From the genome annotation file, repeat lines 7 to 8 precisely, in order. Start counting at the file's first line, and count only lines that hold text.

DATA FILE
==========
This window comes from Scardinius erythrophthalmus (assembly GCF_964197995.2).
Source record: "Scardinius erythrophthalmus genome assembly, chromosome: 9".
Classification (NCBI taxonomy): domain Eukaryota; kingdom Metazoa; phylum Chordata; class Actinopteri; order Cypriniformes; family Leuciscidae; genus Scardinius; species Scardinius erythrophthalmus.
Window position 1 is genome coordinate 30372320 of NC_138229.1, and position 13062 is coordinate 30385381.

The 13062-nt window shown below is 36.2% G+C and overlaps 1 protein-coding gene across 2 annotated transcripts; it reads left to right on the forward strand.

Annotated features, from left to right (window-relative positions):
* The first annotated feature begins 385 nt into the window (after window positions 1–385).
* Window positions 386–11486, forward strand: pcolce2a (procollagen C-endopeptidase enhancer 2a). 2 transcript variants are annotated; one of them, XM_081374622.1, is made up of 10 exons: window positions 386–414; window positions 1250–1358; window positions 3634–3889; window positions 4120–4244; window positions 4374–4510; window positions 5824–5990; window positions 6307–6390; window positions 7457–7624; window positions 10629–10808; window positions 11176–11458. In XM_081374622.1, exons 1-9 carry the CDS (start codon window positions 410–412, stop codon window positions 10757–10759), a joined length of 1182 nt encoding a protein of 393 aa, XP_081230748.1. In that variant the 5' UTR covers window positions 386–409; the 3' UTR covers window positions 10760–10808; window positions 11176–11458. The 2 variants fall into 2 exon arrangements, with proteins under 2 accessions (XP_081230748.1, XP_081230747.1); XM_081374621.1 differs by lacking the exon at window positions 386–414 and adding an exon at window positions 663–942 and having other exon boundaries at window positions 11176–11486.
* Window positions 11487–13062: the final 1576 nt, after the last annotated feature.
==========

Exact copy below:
* The first annotated feature begins 385 nt into the window (after window positions 1–385).
* Window positions 386–11486, forward strand: pcolce2a (procollagen C-endopeptidase enhancer 2a). 2 transcript variants are annotated; one of them, XM_081374622.1, is made up of 10 exons: window positions 386–414; window positions 1250–1358; window positions 3634–3889; window positions 4120–4244; window positions 4374–4510; window positions 5824–5990; window positions 6307–6390; window positions 7457–7624; window positions 10629–10808; window positions 11176–11458. In XM_081374622.1, exons 1-9 carry the CDS (start codon window positions 410–412, stop codon window positions 10757–10759), a joined length of 1182 nt encoding a protein of 393 aa, XP_081230748.1. In that variant the 5' UTR covers window positions 386–409; the 3' UTR covers window positions 10760–10808; window positions 11176–11458. The 2 variants fall into 2 exon arrangements, with proteins under 2 accessions (XP_081230748.1, XP_081230747.1); XM_081374621.1 differs by lacking the exon at window positions 386–414 and adding an exon at window positions 663–942 and having other exon boundaries at window positions 11176–11486.